The madness in Dallas could happen in Delaware

Sam Waltz
Sam Waltz
Founding Publisher

SMH — that digital acronym our kids use for “shaking my head” — has to be the reaction so many of us felt when hearing the painful stories from Dallas and elsewhere about African-Americans setting out to slay white cops as “payback” for injustices, real and perceived, simply because they were white cops.

What an awful thing!

And what an awful society we’ve become!

Injustice in the name of justice surely is as wrong as injustice for the purpose of injustice.

And where does this latest painful episode in recent American race relations bring us?

In particular, what does it mean to us here in Delaware? And what, too, are the implications for the civic and business leaders who may be reading this?

We kid ourselves if we don’t realize that the shootings of 12 uniformed officers, five of them fatal, that happened July 7 in Dallas could not have happened anywhere. Yes, indeed, it just as easily could have happened right here in Delaware.

As a young reporter, I covered for the News Journal papers in August 1975 Delaware’s last-ever “race riot,” as we called it then. It followed the arrest and charging of a young white man who had shot and critically injured a young black teenager, who subsequently died.

John H. Bailey, 24, had bought a house in town which he was fixing up to live in, at some great cash and sweat equity expense to himself. Thieves and vandals regularly damaged his property at nights when he was not there, often stealing materials as well. Despite his complaints, police never apprehended anyone.

Staying overnight at the property Aug. 17, he heard vandals in a fruit tree adjacent to his house. He fired a random shot in that direction and Sheila Farrell, 13, one of four or five kids reportedly stealing from the property, dropped to the ground with what proved to be a fatal gunshot wound.

Arrested and charged with attempted murder, he posted the $30,000 bond set by Municipal Judge Carl Goldstein. Black community leaders were outraged, and Goldstein raised the bail to $130,000, to which Bailey posted property. In about a week, the young woman died, while Bailey remained free on bail, and the criminal charge was not immediately raised to murder.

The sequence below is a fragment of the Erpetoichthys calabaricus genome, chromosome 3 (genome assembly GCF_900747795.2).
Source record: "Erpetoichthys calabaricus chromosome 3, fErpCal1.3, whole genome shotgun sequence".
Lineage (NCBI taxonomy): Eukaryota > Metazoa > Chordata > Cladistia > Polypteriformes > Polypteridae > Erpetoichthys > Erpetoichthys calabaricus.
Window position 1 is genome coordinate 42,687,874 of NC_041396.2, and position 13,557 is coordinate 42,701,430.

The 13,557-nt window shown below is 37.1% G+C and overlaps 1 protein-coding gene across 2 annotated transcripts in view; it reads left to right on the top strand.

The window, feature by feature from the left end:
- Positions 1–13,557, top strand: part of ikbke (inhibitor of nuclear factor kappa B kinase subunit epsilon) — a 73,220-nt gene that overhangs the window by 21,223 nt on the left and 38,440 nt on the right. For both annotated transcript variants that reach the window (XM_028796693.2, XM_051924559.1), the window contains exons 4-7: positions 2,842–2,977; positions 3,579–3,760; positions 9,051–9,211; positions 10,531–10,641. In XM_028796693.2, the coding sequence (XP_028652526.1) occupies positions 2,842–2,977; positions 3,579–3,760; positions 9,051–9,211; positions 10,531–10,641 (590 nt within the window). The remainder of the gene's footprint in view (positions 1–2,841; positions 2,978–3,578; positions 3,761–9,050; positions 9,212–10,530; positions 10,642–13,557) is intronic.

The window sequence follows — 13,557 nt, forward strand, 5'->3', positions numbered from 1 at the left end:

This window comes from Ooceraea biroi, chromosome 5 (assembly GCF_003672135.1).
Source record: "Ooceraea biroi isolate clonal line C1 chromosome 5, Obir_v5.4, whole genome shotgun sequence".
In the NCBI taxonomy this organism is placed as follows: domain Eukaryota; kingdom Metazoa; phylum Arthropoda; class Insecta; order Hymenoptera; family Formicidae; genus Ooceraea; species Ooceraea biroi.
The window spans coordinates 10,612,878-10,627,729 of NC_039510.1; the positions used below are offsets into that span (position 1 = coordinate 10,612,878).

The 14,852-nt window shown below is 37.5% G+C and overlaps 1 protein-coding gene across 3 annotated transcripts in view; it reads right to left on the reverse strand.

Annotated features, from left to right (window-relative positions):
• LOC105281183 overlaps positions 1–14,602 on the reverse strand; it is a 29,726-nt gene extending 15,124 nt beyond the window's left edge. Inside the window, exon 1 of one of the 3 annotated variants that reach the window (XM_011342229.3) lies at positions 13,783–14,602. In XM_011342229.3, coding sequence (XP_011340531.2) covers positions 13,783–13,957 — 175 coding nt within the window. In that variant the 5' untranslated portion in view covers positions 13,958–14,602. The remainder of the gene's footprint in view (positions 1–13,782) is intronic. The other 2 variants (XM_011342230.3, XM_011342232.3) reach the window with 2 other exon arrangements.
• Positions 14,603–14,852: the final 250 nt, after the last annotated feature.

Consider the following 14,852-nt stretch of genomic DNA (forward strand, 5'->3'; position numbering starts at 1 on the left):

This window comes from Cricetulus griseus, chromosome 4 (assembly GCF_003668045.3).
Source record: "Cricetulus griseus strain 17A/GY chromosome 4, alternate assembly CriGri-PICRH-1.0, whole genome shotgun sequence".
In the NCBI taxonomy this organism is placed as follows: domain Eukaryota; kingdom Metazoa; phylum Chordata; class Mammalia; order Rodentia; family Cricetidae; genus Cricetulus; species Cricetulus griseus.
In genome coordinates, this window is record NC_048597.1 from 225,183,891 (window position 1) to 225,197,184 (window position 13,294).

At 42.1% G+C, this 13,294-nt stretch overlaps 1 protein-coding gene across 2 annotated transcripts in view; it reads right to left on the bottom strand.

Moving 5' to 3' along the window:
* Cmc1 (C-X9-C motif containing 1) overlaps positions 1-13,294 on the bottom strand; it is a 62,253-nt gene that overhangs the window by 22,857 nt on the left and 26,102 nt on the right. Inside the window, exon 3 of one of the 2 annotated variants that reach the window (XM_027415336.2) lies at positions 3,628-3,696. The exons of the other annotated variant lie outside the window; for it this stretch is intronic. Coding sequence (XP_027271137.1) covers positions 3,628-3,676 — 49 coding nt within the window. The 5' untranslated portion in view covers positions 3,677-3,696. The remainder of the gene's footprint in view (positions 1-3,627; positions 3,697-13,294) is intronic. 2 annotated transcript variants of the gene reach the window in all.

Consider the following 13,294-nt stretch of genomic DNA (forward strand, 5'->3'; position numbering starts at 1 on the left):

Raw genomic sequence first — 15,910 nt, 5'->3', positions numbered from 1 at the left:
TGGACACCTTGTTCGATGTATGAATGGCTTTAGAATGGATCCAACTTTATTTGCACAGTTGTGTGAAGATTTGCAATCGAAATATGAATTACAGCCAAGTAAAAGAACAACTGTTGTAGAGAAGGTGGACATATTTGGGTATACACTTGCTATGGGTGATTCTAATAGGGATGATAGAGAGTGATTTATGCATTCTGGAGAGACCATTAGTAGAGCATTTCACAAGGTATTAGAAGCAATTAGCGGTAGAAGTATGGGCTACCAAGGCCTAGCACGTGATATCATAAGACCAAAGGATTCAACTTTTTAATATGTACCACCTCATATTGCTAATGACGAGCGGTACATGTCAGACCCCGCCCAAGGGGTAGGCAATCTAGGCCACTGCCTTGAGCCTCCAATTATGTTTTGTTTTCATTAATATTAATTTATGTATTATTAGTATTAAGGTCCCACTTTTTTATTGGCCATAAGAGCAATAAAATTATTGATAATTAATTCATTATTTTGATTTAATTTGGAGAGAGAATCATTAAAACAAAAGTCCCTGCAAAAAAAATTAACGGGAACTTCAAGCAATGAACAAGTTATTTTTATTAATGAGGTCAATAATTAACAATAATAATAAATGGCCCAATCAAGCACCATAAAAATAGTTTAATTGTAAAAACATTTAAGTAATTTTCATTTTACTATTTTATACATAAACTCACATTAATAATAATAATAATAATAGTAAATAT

Some seven people were arrested over the course of week of public protests that brought great disorder and even some property damage.

Although I was stationed in Dover, editors John Taylor and Harry Themal asked me to come up and assist in coverage, because I had previous experience in anti-war and campus riot coverage in Illinois.

I recall that I walked shoulder-to-shoulder with a police line — they in tactical riot gear with helmets and face shields, me in a sport jacket and tie, with pencil and paper — as the Wilmington Police Department one night faced bottle and rock throwing as they pushed a crowd of protesters back up North Market Street.

While I lived with no delusion that any utopia of racial harmony had arrived, I guess I’d felt that the work that so many of us had done as young progressives in the 1960s through the 1970s, that tended to erase structural racism under color of law had accomplished much, actually much of what the Rev. Dr. Martin Luther King had asked.

But I never had kidded myself that racist feelings and emotions could be as easily fixed, nor could they necessarily be extricated from how people work and live.

Today, we face the consequences of the reduction of the issue of structural racism to more abstract forms.

And, worse, today, at least in Delaware, we seem to be going into the battle against this evil with neither the strategy, the arms nor the tools to make progress.

Our Metropolitan Wilmington Urban League, for a couple of decades a powerful instrument for people of good will, has not yet been brought back from the atrophy it suffered under a recent executive director. The Rotary Club of Wilmington has set a 2nd Century Initiative to make Wilmington a “world class city,” but it’s a volunteer effort with limited resources and reach.

For too many others, it’s seen simply as a Public Safety issue to be managed.

At its heart, in our city, and in our state, on one side, it’s a social pathology of single-parent families, poverty and joblessness, gangs where the drug industry seems too lucrative to ignore, recidivism, and a failure not only of education, but of aspiration.

And, given the anti-social way in which such situations often manifest themselves, given the inevitable concentrations of minority populations in dense areas, it’s too often seen through a Public Safety lens as an issue of race.

I’ve written before, and I’ll go to my grave saying, this is an issue too big and too important for the Business Community to ignore. It must be part of the solution — a solution yet to be defined.

Frankly, until we arrive at a new chapter, we likely need to add another new acronym. SMHT — Shaking my head in tears!

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